Meg Styles ’08 combats international nurse shortage one country at a time
BY MONIQUE BEELER
Great personal loss often leads to great personal reinvention.
Meg Styles ’08 underwent a professional and personal transformation following the death of her beloved mother, global nursing pioneer Margretta “Gretta” Madden Styles, in 2006. Known as the “mother of nurse credentialing,” Madden Styles’ birthday, March 19, is honored nationally as Certified Nursing Day.
“I’m not a nurse myself,” says Styles, who earned her master’s degree in public administration from CSUEB. “(But) it’s in my DNA. I agree with my mother that nurses (serve in) the most noble profession.”
Holding no medical credentials of her own has not deterred Styles’ determination to put a dent in the global nursing shortage, estimated to be 4.3 million by the World Health Organization. In tribute to her mother’s life work, in 2007 she gave up her job in real estate and created the Gretta Foundation. The foundation’s mission is to provide scholarships to nursing students in the developing world, beginning in sub-Saharan Africa — which shoulders 24 percent of the global disease burden but has only 3 percent of the world’s health care workforce. In Malawi and Uganda, where the Gretta Foundation has a presence, rates of HIV/AIDS and tuberculosis infection and child and maternal mortality are disproportionately high.
“If you look at maternal health, these are terrifying numbers,” Styles explains. “The odds of dying in childbirth is 1 in 16 in developing countries. In the developed world, it’s 1 in 2,800. You see this play out on hospital clinic floors.”
At one Uganda hospital Styles visited, for instance, staff members grimly refer to the maternity ward as “The Factory.”
“You will step over woman after woman after woman on the hospital floor in active labor with virtually no assistance,” Styles says. “There are three or four nurses running around handling a workload beyond human capacity.”
In the United States, there are slightly fewer than 10 nurses for every 1,000 people in the population. By comparison, countries such as Uganda have fewer than one nurse per 1,000. “Whatever nursing shortages we have here, it’s nothing” compared with those in developing nations, she says. “Our focus is to (train nurses) in disease-burdened countries.”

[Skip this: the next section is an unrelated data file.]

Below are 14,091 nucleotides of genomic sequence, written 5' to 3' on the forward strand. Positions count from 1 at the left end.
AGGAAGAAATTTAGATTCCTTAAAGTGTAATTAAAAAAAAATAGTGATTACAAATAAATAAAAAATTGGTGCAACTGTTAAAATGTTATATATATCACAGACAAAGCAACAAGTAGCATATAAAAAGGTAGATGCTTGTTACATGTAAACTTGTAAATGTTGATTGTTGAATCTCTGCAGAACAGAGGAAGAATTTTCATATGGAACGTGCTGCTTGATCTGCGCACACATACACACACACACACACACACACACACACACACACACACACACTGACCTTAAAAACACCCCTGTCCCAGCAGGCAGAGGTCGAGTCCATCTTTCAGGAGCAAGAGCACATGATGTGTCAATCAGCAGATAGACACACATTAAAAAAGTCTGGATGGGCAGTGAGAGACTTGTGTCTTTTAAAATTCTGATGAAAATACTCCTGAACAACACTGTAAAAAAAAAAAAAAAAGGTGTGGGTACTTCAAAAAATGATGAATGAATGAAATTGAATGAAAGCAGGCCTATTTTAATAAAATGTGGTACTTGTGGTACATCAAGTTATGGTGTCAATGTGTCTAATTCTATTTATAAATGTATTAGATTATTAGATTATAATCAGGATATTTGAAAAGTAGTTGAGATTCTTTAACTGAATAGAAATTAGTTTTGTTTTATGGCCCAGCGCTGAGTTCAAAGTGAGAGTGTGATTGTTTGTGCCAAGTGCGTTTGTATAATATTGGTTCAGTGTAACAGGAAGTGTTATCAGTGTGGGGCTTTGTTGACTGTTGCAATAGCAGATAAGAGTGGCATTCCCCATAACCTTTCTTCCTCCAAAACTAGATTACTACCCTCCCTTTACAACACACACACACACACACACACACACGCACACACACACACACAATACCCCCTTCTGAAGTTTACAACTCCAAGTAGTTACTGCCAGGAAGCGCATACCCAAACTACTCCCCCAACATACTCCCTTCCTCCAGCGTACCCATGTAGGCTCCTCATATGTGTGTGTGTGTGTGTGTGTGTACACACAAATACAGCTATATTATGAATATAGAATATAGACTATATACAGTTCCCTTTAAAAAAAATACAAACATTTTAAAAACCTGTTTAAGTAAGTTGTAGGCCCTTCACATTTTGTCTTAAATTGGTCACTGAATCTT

The Gretta Foundation, Styles says, is the first nonprofit organization to award nursing scholarships to residents of impoverished nations who study and practice in their native country. For the price of one airline ticket to a U.S. university, the Gretta Foundation can cover expenses for two years of nursing education at an African institution. As part of their studies, Gretta Scholars also immediately gain experience providing health care in their communities. Once the program becomes established in a handful of African states, Styles plans to migrate the model to other developing nations.
Her parents surely would approve of her humanitarian mission and leadership.
A revered leader in nurse education, regulation, and credentialing, Madden Styles served as dean of nursing for the University of California, San Francisco for 10 years and held the presidency of the American Nurses Association, the International Council of Nurses, the California Board of Registered Nursing and the American Nurses Credentialing Center. Styles’ late father, the Rev. Douglas F. Styles, also pursued a noble public service profession, working as an Episcopal priest. Until recently, however, Styles had never experienced the kind of job satisfaction her parents enjoyed.
While Styles briefly explored a nursing career of her own with an emphasis on midwifery, the demanding UCSF program she considered had a 60-hour weekly schedule that became untenable when a divorce in her 20s left her raising her son and daughter on her own. To support her family, she worked for 13 years in commercial real estate.
“It was never very rewarding,” says Styles, who at 41 presents a dignified figure with a direct blue-eyed gaze and unwavering resolve. “My parents’ careers were a calling. I remember really being in awe of their passion and commitment.”
By the time she became ill with cancer, Madden Styles was in a position to leave an inheritance to her daughter that she hoped could give her the financial freedom to discover a calling of her own.
“My mother told me: ‘It gives me great peace to know that my passing will let you find out what you’re passionate about,’” Styles says. “So I went to Cal State East Bay and went to work for a nonprofit.”
“(CSUEB) was readily accessible — it’s nearby and they offer night classes,” Styles says. “I work with Ph.D.s, I’m a foundation director. Having the higher education credentials is important.”
While looking for a cause to devote her energy to while completing her master’s degree, Styles naturally gravitated toward a group with a health care imperative. For two years, she worked with Larkspur-based Global AIDS Interfaith Alliance, or GAIA, which provides HIV-related and basic health services in rural Malawi, a landlocked nation in southeast Africa about the size of Pennsylvania.